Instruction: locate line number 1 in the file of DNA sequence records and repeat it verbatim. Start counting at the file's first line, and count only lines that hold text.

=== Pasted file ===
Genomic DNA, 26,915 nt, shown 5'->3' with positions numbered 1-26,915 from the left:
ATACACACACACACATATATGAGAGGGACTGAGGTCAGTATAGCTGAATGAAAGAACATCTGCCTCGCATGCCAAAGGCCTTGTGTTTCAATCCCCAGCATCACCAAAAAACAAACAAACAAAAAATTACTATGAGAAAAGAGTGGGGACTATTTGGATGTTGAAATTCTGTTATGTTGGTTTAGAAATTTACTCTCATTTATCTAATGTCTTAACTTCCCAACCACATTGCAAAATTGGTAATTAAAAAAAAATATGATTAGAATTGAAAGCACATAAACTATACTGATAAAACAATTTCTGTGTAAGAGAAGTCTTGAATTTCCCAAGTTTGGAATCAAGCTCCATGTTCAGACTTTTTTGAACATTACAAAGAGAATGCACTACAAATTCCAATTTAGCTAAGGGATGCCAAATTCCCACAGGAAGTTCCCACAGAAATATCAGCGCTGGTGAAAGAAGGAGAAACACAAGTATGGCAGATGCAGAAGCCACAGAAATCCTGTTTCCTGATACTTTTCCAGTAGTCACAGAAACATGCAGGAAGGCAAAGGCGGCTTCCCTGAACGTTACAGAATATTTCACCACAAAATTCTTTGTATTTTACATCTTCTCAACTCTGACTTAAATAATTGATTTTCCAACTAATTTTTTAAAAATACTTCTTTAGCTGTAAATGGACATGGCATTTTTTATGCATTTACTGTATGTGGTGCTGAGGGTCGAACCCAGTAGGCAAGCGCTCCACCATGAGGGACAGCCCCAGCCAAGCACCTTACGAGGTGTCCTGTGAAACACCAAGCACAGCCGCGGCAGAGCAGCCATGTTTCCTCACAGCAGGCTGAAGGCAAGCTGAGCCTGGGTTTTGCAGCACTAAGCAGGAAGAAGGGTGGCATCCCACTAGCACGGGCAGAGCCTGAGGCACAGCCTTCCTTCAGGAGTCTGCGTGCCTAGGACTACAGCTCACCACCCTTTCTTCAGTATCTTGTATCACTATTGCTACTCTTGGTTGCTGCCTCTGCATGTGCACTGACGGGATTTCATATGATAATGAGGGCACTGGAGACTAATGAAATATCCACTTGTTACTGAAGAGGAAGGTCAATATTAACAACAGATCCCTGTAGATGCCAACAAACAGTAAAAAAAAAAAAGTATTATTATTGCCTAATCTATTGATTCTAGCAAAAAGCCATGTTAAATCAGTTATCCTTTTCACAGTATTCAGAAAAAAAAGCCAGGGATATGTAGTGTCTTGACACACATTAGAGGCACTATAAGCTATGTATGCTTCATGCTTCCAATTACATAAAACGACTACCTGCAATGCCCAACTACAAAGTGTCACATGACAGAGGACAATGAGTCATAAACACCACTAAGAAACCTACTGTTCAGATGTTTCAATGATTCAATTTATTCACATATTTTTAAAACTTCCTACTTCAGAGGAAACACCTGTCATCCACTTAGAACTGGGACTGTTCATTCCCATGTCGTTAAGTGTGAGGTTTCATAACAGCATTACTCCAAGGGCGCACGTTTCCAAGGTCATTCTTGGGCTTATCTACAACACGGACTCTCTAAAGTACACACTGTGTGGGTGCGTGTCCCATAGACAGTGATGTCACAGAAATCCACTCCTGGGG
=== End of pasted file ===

Genomic DNA, 26,915 nt, shown 5'->3' with positions numbered 1-26,915 from the left: